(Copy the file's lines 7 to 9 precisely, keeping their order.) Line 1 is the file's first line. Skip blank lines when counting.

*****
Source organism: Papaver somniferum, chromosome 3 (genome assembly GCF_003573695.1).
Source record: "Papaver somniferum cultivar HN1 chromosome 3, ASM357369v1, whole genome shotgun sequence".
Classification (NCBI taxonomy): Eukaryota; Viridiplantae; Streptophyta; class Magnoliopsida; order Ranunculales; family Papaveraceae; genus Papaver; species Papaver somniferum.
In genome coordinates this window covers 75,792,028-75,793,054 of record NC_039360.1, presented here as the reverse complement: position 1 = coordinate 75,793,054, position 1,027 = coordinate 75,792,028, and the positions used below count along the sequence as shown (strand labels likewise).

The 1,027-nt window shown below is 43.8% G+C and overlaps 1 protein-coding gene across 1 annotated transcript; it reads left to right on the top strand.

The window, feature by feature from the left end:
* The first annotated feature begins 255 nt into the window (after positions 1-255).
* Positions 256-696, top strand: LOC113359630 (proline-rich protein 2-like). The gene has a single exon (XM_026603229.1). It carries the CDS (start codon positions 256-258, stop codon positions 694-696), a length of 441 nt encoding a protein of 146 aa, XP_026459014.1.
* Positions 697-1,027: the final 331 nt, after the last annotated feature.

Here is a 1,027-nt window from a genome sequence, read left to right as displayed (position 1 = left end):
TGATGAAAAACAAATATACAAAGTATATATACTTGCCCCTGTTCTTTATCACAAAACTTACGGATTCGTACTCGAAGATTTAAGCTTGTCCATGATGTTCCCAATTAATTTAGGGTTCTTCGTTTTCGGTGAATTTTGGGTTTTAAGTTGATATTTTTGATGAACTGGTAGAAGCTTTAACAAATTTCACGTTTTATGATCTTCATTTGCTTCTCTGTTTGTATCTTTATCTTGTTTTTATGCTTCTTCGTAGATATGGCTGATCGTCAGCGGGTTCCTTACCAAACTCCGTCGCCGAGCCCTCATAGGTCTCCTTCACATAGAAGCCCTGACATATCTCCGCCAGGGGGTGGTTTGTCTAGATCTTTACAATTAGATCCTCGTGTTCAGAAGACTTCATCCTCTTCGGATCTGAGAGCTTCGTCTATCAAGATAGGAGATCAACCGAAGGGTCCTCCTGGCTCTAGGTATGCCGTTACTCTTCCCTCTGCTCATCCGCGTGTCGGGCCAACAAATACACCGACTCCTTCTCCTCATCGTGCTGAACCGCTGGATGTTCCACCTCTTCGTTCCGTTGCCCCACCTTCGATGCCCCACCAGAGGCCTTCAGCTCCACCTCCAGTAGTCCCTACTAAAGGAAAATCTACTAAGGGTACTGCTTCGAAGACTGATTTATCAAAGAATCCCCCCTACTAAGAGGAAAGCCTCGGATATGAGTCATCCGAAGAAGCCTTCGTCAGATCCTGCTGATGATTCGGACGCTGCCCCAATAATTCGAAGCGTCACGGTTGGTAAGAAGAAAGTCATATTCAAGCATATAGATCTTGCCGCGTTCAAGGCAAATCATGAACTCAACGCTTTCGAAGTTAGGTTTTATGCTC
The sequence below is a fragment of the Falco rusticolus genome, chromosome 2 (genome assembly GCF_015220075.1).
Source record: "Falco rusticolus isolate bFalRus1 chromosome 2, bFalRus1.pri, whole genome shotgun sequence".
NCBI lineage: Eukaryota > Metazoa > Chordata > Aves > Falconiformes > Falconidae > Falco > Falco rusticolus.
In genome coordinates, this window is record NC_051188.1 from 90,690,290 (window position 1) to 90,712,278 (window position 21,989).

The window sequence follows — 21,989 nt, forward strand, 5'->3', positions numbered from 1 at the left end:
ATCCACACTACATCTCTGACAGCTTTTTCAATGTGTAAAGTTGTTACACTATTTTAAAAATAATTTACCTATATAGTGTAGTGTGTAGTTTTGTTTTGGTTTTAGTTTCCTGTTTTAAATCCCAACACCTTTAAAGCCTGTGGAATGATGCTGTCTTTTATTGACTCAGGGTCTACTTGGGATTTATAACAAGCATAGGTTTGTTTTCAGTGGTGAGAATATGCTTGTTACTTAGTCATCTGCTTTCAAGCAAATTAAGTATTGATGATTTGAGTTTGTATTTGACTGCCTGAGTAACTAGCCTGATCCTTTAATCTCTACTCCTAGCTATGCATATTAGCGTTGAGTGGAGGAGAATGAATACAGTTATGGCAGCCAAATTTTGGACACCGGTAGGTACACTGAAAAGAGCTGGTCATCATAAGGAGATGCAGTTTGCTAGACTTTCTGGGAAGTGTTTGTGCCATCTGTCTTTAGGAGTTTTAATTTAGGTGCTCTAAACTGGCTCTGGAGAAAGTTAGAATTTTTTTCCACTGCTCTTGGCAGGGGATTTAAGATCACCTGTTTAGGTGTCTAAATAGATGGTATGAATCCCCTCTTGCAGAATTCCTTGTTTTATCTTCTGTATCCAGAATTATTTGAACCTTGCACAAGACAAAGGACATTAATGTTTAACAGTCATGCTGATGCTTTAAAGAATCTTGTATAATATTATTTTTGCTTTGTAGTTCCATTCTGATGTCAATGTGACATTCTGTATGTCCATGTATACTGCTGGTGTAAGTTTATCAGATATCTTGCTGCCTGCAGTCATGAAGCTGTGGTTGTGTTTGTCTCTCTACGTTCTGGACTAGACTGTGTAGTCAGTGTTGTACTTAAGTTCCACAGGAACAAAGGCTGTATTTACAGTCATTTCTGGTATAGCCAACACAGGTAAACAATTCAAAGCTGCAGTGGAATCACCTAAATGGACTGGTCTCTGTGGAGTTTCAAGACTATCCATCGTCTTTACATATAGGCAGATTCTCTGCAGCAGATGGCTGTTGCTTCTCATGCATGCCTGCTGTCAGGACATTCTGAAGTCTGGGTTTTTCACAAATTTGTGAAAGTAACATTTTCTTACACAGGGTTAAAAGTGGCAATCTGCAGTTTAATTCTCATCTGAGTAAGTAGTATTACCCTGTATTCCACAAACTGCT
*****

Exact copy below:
* The first annotated feature begins 255 nt into the window (after positions 1-255).
* Positions 256-696, top strand: LOC113359630 (proline-rich protein 2-like). The gene has a single exon (XM_026603229.1). It carries the CDS (start codon positions 256-258, stop codon positions 694-696), a length of 441 nt encoding a protein of 146 aa, XP_026459014.1.
* Positions 697-1,027: the final 331 nt, after the last annotated feature.